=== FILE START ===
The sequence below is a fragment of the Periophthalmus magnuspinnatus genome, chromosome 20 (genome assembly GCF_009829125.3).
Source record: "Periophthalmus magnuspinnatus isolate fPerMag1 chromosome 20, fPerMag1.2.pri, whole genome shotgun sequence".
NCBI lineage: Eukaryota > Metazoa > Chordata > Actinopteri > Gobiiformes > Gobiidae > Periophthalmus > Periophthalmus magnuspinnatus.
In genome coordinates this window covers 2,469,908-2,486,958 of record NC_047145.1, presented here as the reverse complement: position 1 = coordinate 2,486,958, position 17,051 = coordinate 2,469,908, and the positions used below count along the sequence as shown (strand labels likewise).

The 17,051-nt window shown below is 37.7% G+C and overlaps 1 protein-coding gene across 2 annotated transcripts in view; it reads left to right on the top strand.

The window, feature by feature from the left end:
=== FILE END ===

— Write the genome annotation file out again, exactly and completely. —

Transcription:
The sequence below is a fragment of the Periophthalmus magnuspinnatus genome, chromosome 20 (genome assembly GCF_009829125.3).
Source record: "Periophthalmus magnuspinnatus isolate fPerMag1 chromosome 20, fPerMag1.2.pri, whole genome shotgun sequence".
NCBI lineage: Eukaryota > Metazoa > Chordata > Actinopteri > Gobiiformes > Gobiidae > Periophthalmus > Periophthalmus magnuspinnatus.
In genome coordinates this window covers 2,469,908-2,486,958 of record NC_047145.1, presented here as the reverse complement: position 1 = coordinate 2,486,958, position 17,051 = coordinate 2,469,908, and the positions used below count along the sequence as shown (strand labels likewise).

The 17,051-nt window shown below is 37.7% G+C and overlaps 1 protein-coding gene across 2 annotated transcripts in view; it reads left to right on the top strand.

The window, feature by feature from the left end: